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Degrading landscapes: Lessons from palliative care

Kristjanson, L.J. and Hobbs, R.J. (2001) Degrading landscapes: Lessons from palliative care. Ecosystem Health, 7 (4). pp. 203-213.

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Palliative care is the active total care of patients whose disease is not responsive to curative treatment. This paper presents a proposition that the principles of palliative care may offer a useful conceptual map that helps promote understanding of the degradation of landscapes and the decline of rural communities from an ecosystem management perspective. Landscape reorganization by humans for food and other production requires considerable inputs of energy and effort. Current trends of landscape degradation indicate that human endeavors have resulted in the loss of functional landscapes with a concurrent decline in ecosystem services. The argument can be made that, in cases where ecosystem degradation is extensive, the landscape may be terminally ill and in need of palliative care. The fundamental principles and components of palliative care are described and questions are posed regarding the extent to which palliative care principles and components challenge and extend current land management philosophies and practices.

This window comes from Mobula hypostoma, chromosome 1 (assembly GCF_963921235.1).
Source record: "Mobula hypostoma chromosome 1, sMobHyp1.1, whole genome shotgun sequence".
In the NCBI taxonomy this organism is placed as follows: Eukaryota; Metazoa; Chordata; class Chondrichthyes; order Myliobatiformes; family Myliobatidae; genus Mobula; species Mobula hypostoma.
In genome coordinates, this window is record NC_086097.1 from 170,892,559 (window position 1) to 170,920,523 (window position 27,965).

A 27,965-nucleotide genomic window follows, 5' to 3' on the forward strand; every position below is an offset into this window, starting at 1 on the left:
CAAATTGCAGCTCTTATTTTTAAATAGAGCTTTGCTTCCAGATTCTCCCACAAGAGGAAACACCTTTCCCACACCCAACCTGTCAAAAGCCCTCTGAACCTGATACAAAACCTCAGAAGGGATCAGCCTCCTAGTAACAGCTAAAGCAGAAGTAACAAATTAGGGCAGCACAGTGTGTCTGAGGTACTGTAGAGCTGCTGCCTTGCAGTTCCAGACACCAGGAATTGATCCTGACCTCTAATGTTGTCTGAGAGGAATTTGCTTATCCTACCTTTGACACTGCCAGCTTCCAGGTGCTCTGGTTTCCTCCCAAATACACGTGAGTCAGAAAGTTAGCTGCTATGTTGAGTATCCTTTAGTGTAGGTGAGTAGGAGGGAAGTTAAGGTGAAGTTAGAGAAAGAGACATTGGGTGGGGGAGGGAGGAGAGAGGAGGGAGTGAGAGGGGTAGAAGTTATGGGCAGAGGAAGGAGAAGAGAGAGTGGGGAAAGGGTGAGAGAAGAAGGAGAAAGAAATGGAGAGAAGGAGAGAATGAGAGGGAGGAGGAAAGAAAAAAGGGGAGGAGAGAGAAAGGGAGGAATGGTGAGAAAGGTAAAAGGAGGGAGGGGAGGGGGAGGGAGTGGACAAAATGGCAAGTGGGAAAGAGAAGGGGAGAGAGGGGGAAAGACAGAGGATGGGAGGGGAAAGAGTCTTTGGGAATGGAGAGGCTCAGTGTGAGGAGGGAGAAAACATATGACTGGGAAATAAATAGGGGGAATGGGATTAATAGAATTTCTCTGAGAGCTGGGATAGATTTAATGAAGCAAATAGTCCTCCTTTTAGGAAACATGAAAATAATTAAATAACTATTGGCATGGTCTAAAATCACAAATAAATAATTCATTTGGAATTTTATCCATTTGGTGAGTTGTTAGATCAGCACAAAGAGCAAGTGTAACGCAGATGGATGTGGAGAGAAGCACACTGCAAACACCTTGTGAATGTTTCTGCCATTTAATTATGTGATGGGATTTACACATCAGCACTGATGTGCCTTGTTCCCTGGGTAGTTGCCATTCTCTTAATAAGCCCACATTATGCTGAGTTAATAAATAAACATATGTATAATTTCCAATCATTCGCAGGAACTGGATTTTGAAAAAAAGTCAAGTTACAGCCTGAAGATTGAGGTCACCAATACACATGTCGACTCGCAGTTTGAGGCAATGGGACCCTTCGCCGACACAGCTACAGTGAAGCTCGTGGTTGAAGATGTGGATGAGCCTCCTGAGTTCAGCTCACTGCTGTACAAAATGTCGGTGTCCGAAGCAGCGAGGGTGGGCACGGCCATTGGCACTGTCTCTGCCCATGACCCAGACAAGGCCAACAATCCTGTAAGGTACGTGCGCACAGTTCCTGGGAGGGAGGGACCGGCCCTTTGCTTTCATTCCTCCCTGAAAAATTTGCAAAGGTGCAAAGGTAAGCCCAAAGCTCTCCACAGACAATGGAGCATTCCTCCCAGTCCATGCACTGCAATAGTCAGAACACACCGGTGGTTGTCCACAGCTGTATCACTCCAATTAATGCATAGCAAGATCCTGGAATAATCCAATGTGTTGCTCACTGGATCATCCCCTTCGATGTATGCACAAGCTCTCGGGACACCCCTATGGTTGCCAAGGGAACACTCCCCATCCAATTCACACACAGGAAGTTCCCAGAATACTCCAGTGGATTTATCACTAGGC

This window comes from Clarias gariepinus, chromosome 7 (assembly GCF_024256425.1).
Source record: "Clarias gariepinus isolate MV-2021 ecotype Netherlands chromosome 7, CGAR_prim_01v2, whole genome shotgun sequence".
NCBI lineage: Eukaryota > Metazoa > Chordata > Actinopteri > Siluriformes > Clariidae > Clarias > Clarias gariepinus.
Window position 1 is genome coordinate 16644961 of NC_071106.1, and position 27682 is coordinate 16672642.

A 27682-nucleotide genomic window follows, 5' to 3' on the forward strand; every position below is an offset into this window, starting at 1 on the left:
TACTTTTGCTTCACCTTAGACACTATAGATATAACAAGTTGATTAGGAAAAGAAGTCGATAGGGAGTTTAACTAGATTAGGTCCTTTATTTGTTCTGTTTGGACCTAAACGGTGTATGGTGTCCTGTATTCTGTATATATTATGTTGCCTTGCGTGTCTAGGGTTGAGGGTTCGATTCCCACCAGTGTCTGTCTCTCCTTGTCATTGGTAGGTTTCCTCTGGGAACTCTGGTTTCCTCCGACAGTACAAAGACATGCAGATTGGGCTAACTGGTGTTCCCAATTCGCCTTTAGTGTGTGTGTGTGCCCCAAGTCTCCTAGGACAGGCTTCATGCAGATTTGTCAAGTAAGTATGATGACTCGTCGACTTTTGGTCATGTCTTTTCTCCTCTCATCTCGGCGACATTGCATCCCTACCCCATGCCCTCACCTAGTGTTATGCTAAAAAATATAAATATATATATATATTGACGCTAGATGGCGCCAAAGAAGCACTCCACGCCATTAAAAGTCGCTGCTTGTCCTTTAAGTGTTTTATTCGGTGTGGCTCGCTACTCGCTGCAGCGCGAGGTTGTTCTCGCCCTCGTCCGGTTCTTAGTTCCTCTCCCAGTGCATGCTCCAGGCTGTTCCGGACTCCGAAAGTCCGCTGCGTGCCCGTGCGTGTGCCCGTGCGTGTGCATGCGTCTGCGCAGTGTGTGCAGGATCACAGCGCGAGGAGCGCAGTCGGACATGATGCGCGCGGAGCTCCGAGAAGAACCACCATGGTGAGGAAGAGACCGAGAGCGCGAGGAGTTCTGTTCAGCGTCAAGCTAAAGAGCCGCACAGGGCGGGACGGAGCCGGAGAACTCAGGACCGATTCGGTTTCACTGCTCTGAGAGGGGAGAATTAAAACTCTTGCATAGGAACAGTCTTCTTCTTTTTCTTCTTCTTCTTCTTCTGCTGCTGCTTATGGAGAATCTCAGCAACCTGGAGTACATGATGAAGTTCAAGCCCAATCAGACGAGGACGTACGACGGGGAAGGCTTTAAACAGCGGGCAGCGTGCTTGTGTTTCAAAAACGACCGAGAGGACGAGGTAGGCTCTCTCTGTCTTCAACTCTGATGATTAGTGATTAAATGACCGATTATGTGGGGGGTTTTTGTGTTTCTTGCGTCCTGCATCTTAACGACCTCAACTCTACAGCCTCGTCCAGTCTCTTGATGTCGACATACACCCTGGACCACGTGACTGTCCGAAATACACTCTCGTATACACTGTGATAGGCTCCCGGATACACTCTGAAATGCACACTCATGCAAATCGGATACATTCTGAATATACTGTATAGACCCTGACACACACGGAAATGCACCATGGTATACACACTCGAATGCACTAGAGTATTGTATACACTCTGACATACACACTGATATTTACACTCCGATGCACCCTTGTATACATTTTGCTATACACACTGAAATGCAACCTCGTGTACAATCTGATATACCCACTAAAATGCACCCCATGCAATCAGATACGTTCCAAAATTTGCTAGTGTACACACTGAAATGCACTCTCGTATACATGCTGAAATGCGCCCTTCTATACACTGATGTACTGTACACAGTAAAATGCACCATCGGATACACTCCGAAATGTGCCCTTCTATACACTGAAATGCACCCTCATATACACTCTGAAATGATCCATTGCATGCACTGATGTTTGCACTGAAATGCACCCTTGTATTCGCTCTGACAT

Item Type: Journal Article
Murdoch Affiliation(s): School of Environmental Science
Publisher: Springer Verlag
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